To address the risk of LOC-I, Holder’s redesigned procedures incorporate joint responsibility for crew callouts, among other actions, to reduce single-point disruptions, direct attention to the flight path, balance workload among the flight crew and facilitate recall of the procedure. The new procedures were evaluated at three major U.S. airlines — by 10 737 crews and seven A320 crews who conducted 18 go-arounds per session and then provided feedback on their experiences.
“The procedure forces you to look at power and pitch, and say it, do it — not just recite it,” one pilot reported about the new go-around procedures.
Another added that Holder’s method “provides a consolidated, clear picture,” while others offered that, although the “callouts are wordy, they seem right.”
Feedback and results indicated that the procedures can be easily learned — crews were only briefed, with no formal training required, and acclimated to the steps after only three to four repetitions. Most important, the proposed actions showed a decreased risk of error during go-arounds by more appropriately allocating pilots’ cognitive resources.
“The first phase of the research set out to understand the hazards associated with go-around maneuvers,” Holder said. “We identified 10 mitigations and applied human factors science to develop new go-around procedures for the 737 and A320 aircraft to mitigate the highest risk, which is loss of control in-flight. We evaluated those procedures with three airline partners, and the results are very promising. Now, we are drafting our final report with recommendations to the FAA for their implementation and training.”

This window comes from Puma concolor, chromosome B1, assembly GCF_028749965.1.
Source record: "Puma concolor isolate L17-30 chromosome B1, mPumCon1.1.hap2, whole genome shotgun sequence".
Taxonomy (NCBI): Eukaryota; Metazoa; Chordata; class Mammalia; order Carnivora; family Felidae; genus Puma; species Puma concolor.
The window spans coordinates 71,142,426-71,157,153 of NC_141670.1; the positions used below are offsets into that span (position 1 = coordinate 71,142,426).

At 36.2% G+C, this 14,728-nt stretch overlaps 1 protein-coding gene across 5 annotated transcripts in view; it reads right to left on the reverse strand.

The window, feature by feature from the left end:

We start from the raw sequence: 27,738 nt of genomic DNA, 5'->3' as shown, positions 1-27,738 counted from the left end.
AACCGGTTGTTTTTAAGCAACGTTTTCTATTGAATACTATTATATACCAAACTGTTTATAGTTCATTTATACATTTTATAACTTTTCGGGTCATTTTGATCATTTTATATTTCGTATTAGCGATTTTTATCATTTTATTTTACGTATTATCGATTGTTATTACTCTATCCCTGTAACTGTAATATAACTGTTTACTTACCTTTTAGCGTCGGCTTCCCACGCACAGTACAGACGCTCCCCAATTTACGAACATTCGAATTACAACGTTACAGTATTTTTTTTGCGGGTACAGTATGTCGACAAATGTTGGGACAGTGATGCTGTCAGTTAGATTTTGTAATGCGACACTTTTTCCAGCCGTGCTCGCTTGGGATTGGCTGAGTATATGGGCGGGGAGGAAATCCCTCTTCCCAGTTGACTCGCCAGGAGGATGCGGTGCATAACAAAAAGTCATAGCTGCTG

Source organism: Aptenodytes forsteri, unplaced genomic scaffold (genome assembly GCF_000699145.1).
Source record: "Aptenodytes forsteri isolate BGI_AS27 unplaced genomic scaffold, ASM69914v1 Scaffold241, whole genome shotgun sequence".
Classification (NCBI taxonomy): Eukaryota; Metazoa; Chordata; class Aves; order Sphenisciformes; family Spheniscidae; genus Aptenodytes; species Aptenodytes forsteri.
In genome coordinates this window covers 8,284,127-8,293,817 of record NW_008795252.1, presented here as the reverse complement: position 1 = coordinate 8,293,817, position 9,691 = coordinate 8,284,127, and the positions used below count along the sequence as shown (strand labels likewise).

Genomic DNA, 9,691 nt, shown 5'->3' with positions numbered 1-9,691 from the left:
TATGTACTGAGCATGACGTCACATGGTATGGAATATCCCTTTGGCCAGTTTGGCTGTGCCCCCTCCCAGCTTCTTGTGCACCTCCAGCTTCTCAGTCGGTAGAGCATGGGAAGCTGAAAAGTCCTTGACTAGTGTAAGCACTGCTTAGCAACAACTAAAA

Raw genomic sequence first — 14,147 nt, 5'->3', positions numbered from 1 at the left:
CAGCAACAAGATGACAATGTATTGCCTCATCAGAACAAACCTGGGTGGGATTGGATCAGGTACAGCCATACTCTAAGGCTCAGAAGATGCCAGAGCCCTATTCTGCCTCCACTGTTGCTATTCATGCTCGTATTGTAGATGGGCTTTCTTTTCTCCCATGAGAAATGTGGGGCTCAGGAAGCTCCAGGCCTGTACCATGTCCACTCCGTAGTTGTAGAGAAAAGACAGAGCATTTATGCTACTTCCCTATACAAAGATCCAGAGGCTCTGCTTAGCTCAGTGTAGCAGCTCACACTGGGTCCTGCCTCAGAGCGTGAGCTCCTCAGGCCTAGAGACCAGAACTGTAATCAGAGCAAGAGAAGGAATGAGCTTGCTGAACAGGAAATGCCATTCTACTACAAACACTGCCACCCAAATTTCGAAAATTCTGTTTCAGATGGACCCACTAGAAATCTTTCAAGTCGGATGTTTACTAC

Impacting the Next Generation
Holder is assisted in her research by second-year Aviation Ph.D. student Hui (Angel) Wang, who also earned her master’s degree in Aeronautics from Embry-Riddle, as well as her bachelor’s in Air Traffic Management.
“I first assisted in conducting a literature review,” said Wang, a China native who moved to the U.S. in high school. “Then, I learned about the pilot side of human factors and safety issues by helping Dr. Holder collect data at the airlines’ training centers. By working on this project, I learned about flight deck procedures and performance, which helped me understand the logic behind procedure design.”
In addition to helping advance aviation safety, the project will also help Wang reach her goal of becoming a professor or researcher after graduation.
“Building knowledge and passing it on to others is fulfilling to me,” she said. “With my participation in the project, I am grateful to learn new things and be able to expand the body of knowledge of human factors in aviation. The achievements now will be the foundation to reach my goals in the near future.”
Dr. Holder studies human cognition in real-world, safety-critical systems to develop safer and more efficient methods to apply to aviation. She has been working on this FAA-funded research for three years now. The project began when she was a Technical Fellow at Honeywell, one year before she joined Embry-Riddle, in late 2021. It will continue until December 2023.
“Dr. Holder’s work is truly revolutionary and will have a significant impact on managing the risks associated with conducting go-arounds as well as reducing or eliminating loss of control accidents associated with go-arounds,” said Dr. Alan Stolzer, dean of Embry-Riddle’s College of Aviation. “I’m proud of the research she’s doing and that this meaningful work is being done right here at Embry-Riddle.”